The Cure discovers the cure for waning popularity

Admittedly, the Cure haven’t gotten very much attention in the mainstream anymore. After all, they formed way back in the late 1970s. And their last really great album was “Wish” back in 1992.
            But if the Cure is indeed not cool anymore, their new album, “4:13 Dream,” is a cool trip back to the 80s, with dreamy guitar strums and Robert Smith’s awesome voice.
            Some of the Cure’s first songs bring back memories of previous albums. Jason Cooper plays the slow drum plodding and the guitarists play the incredible blurring guitars in the first track, “Underneath the Stars. “The Reasons Why” is a cool post-punk style song that is reminiscent of their “Kiss Me, Kiss Me, Kiss Me” album. Simon Gallup adds in an awesome bass rhythm and Jason Cooper drums like Jimmy Chamberlain from the Smashing Pumpkins. Smith still sounds awesome with that echoing voice.
            Unfortunately, the Cure also is trying to play disco-punk songs to try to sound cool with the new kids these days. It doesn’t work very well, to say the least. “Freakshow” is a slightly awkward song with Porl Thompson playing an annoying distorted guitar solo in the background, which doesn’t quite work when Smith is singing a mile a minute. Cooper’s wannabe disco drumming is, to say the least, boring.
            To my dismay, the Cure still has the opportunity to become cool these days, in the same way that Pearl Jam hit the top 10 charts with the songs “World Wide Suicide” and “Life Wasted.” The Cure’s sixth song, “The Real Snow White” is filled with the killer blaring distorted guitar chords which were so infectious in their song “Wrong Number,” which was a hit on the Cure’s compilation album, “Galore.” This is an awesome track with Thompson playing the awesome guitar melodies, which are so irresistible in bands, such as Franz Ferdinand.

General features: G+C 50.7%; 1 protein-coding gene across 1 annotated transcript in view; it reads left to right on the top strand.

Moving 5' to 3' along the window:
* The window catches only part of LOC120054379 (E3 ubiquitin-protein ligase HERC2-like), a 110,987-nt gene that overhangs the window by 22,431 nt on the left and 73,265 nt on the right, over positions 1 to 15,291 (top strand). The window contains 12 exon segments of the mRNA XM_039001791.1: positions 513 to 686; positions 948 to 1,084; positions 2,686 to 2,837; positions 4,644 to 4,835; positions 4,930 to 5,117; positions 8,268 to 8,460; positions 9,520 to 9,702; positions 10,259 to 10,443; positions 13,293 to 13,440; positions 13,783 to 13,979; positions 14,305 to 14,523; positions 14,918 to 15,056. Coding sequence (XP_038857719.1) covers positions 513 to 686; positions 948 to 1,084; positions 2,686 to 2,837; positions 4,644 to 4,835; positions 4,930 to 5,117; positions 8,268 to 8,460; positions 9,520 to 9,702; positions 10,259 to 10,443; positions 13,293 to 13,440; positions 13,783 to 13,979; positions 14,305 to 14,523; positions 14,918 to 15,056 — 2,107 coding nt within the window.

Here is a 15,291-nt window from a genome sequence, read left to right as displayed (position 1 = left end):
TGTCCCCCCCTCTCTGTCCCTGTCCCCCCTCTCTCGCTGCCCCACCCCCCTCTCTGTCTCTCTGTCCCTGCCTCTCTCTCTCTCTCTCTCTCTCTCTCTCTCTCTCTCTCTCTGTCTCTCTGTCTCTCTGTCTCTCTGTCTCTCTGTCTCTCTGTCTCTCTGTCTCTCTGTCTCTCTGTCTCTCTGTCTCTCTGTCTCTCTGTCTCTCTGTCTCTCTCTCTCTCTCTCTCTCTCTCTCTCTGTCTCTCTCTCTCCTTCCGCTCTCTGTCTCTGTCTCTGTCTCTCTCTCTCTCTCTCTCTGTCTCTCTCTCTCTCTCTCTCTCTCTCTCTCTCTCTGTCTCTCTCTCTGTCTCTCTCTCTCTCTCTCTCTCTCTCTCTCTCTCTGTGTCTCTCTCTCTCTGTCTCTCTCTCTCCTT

Cooper also plays some awesome hip-hop beats in songs such as “The Hungry Ghost” and “Sleep When I’m Dead.” Of course, Thompson and Smith spice these songs up with blurring guitar sounds, and Smith is a killer singer in “The Hungry Ghost,” in which he sings “Shallow doubt as the as the hunger grows/Make believe it’s like no one knows/Even if we turn more to most/We’ll never satisfy the hungry ghost.” But Cooper deserves tons of credit, for really kicking up their excitement with plenty of cool rhythms.
            This is an experimental album, in which the Cure tried lots of new things, such as excessively loud guitars and discotheque drumming. Hopefully the Cure learned a couple of good lessons from this album. First, they sound awesome when they’re loud and chaotic, but Thompson has to quit overdoing it with annoying blaring guitar solos. And Cooper has to make sure he keeps laying down awesome beats.
            With all that said, the Cure’s new album is good. Just don’t expect to be as stellar and unbelievably cool as their masterpiece album, “Disintegration.”

Verdict: While the Cure made a few stumbles, in this album they’ve discovered plenty of ways to break back into the mainstream, even though they’re pretty old hat nowadays.

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